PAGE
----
Sudanese artists showcased for first time in London
A painting by Mohamed Abdalla Otaybi. (Frederique Cifuentes)
2017/04/09 Issue: 101 Page: 22
The Arab Weekly
London - Frederique Cifuentes’s exhibition Sudan: Emergence of Singularities is primarily an attempt to break the isolation of contemporary Sudanese artists from the international art scene. The title indicates that very little is known about contemporary Sudanese art, which the photographer and documentary film-maker is determined to put on the map.
“Singularities [is] about each individual artist who is part of this exhibition,” Cifuentes said. “Their work is unique as is their contribution to the art scene in Sudan. It is now time to show this art in the West.”
The exhibition includes abstract art, ceramics, traditional filigree jewellery as well as photographs showing scenes from the conflict in the southern Nuba region and houses in Khartoum that reflect the ostentatious lifestyle of the nouveau riche.
There is also an introduction to theatre in Sudan with a 9-minute documentary that sheds light on the Shoaf Drama Group and features a comprehensive timeline of events that shaped theatre in Sudan from 1900-2000.
Yahya Zaloom, the director of P21 Gallery, a charitable trust that promotes contemporary Arab art and culture, said the focus was on contemporary Sudanese art that has never been shown in London.
“The Arab Fund for Arts and Culture and the Arab British Centre provided the funding and, after a year of hard work, which was more a labour of love, the exhibition was ready,” Zaloom said.
Approximately half of the works featured are by artists who live and work in Sudan. The rest are from artists in the diaspora. Several Sudanese are participating in film screenings, talks and events in conjunction with the exhibition,
Sudanese artists who want to exhibit abroad face many challenges. “The main issue is shipping and getting artwork out of Sudan not only because of the sanctions but also due to logistical problems,” Cifuentes said.
“There is no proper company to wrap, ship and provide insurance of the work. Artists also have problems getting a visa to travel abroad. In Khartoum, there are very few galleries. The art they exhibit is of a very good standard but marketing and curating is lacking. It is difficult to get good materials to produce artwork, and the weather makes it very difficult to preserve it.”
With internal conflicts and economic hardship, people have other priorities than buying art, which is mostly purchased by expats. “The government’s budget for arts is nonexistent; unlike in the ‘50s and ‘60s, there are no scholarships or grants for art students and there is no national art gallery,” Cifuentes said.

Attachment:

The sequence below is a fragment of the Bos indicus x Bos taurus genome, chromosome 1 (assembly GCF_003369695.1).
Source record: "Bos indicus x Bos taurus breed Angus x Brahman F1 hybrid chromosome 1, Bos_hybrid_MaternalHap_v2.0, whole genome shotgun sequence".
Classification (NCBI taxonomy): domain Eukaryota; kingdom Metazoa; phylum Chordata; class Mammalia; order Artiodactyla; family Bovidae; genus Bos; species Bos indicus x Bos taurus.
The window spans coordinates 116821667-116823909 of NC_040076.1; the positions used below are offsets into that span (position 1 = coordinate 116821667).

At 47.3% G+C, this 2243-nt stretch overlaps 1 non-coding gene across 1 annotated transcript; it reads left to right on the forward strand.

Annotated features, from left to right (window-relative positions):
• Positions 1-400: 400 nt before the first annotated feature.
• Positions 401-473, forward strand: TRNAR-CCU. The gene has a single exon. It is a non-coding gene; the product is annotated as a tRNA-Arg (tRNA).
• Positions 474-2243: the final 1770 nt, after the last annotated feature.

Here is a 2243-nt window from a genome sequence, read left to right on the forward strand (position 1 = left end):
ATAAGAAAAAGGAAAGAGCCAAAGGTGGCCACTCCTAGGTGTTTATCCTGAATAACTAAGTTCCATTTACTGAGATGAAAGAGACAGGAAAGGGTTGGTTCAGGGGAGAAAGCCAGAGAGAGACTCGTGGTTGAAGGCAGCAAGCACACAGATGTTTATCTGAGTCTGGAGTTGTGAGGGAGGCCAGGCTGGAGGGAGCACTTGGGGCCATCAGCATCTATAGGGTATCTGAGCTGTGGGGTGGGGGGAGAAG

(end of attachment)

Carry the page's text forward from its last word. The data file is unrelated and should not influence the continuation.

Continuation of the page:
The art section of the exhibition features abstract paintings of the late Hussein Shariffe, who lived in exile. “My father used to say there was no way for artists to grow and thrive because of the government,” Shariffe’s daughter Eiman said. Shariffe also made films. His last production, Letters from Abroad, brought together Sudanese poets, who all wrote about being away from their country.
The paintings of Mohamed Abdalla Otaybi, one of Sudan’s best known contemporary artists, who lives and works in Omdurman, are some of the exhibition’s most striking. He uses vivid bright colours and black outlining in his shapes and figures.
The unique ceramics of the late Mo Abbaro were made following the traditional technique of Sudanese tribes who fire their clay pots by digging a large hole, packing the pots together and covering them with animal dung, which is set alight and gives a long, hot firing.
Photos by Nuba Reports network journalists provide a penetrating flash of insight into the conflict in the Nuba Mountains. There are striking images of fighters and ordinary people living in harsh conditions.
For the past 14 years, Sudan has been the centre of Cifuentes’s work. In 2016, she worked as the leader on photojournalism and conflict sensitive reporting training organised by UNESCO in Sudan.
Cifuentes said she wanted the exhibition to show the diversity of Sudan.
“With the current government, you only have one narrative — the Islamic narrative,” she said, “but Sudan had a history before the Arabs and there are some amazing tribes in the country.”
“It was important for me to exhibit different kinds of art forms from artists from different parts of the country. This festival is a trial. I hope it will be an annual event that shows something more positive than the political conflict and creates a dialogue among the Sudanese themselves and the Sudanese and non-Sudanese,” she added.
Sudan: Emergence of Singularities is to run at P21 Gallery, London, through May 6th.